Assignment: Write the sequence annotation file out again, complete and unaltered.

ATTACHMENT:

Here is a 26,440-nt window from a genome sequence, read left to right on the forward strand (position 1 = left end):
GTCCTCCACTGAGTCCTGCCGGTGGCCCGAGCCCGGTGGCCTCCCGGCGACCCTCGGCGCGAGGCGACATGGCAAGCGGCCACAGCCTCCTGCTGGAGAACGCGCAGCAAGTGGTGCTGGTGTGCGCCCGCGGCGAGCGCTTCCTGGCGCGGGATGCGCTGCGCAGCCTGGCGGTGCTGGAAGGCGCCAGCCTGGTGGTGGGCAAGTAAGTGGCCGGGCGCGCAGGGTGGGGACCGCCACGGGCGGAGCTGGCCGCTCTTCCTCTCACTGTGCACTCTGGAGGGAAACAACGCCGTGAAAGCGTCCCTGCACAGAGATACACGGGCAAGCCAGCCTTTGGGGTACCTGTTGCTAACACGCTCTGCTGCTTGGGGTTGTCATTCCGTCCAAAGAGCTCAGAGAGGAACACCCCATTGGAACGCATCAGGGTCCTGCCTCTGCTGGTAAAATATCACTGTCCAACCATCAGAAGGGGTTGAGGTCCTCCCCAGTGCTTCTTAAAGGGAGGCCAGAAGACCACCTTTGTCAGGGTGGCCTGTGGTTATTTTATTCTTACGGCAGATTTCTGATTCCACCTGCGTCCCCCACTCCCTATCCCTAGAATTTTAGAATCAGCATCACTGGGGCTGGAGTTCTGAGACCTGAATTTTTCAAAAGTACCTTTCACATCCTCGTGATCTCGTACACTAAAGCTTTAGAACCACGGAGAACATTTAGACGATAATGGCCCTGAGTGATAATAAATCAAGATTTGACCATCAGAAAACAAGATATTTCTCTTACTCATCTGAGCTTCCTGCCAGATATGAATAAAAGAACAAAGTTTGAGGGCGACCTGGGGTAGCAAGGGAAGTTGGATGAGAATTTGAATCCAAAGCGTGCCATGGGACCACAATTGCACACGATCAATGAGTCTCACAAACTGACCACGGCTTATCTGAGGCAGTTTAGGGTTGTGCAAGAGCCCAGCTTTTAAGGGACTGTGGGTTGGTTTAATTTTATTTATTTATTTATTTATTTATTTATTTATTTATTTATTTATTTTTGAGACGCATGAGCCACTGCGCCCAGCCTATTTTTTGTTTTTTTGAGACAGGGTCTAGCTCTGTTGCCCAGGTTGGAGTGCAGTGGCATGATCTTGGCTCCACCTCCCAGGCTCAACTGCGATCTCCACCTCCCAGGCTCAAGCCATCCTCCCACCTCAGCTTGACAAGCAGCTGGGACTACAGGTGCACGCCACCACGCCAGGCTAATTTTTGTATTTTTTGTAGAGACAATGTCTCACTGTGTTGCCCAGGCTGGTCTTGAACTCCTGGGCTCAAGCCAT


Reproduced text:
Here is a 26,440-nt window from a genome sequence, read left to right on the forward strand (position 1 = left end):
GTCCTCCACTGAGTCCTGCCGGTGGCCCGAGCCCGGTGGCCTCCCGGCGACCCTCGGCGCGAGGCGACATGGCAAGCGGCCACAGCCTCCTGCTGGAGAACGCGCAGCAAGTGGTGCTGGTGTGCGCCCGCGGCGAGCGCTTCCTGGCGCGGGATGCGCTGCGCAGCCTGGCGGTGCTGGAAGGCGCCAGCCTGGTGGTGGGCAAGTAAGTGGCCGGGCGCGCAGGGTGGGGACCGCCACGGGCGGAGCTGGCCGCTCTTCCTCTCACTGTGCACTCTGGAGGGAAACAACGCCGTGAAAGCGTCCCTGCACAGAGATACACGGGCAAGCCAGCCTTTGGGGTACCTGTTGCTAACACGCTCTGCTGCTTGGGGTTGTCATTCCGTCCAAAGAGCTCAGAGAGGAACACCCCATTGGAACGCATCAGGGTCCTGCCTCTGCTGGTAAAATATCACTGTCCAACCATCAGAAGGGGTTGAGGTCCTCCCCAGTGCTTCTTAAAGGGAGGCCAGAAGACCACCTTTGTCAGGGTGGCCTGTGGTTATTTTATTCTTACGGCAGATTTCTGATTCCACCTGCGTCCCCCACTCCCTATCCCTAGAATTTTAGAATCAGCATCACTGGGGCTGGAGTTCTGAGACCTGAATTTTTCAAAAGTACCTTTCACATCCTCGTGATCTCGTACACTAAAGCTTTAGAACCACGGAGAACATTTAGACGATAATGGCCCTGAGTGATAATAAATCAAGATTTGACCATCAGAAAACAAGATATTTCTCTTACTCATCTGAGCTTCCTGCCAGATATGAATAAAAGAACAAAGTTTGAGGGCGACCTGGGGTAGCAAGGGAAGTTGGATGAGAATTTGAATCCAAAGCGTGCCATGGGACCACAATTGCACACGATCAATGAGTCTCACAAACTGACCACGGCTTATCTGAGGCAGTTTAGGGTTGTGCAAGAGCCCAGCTTTTAAGGGACTGTGGGTTGGTTTAATTTTATTTATTTATTTATTTATTTATTTATTTATTTATTTATTTATTTTTGAGACGCATGAGCCACTGCGCCCAGCCTATTTTTTGTTTTTTTGAGACAGGGTCTAGCTCTGTTGCCCAGGTTGGAGTGCAGTGGCATGATCTTGGCTCCACCTCCCAGGCTCAACTGCGATCTCCACCTCCCAGGCTCAAGCCATCCTCCCACCTCAGCTTGACAAGCAGCTGGGACTACAGGTGCACGCCACCACGCCAGGCTAATTTTTGTATTTTTTGTAGAGACAATGTCTCACTGTGTTGCCCAGGCTGGTCTTGAACTCCTGGGCTCAAGCCAT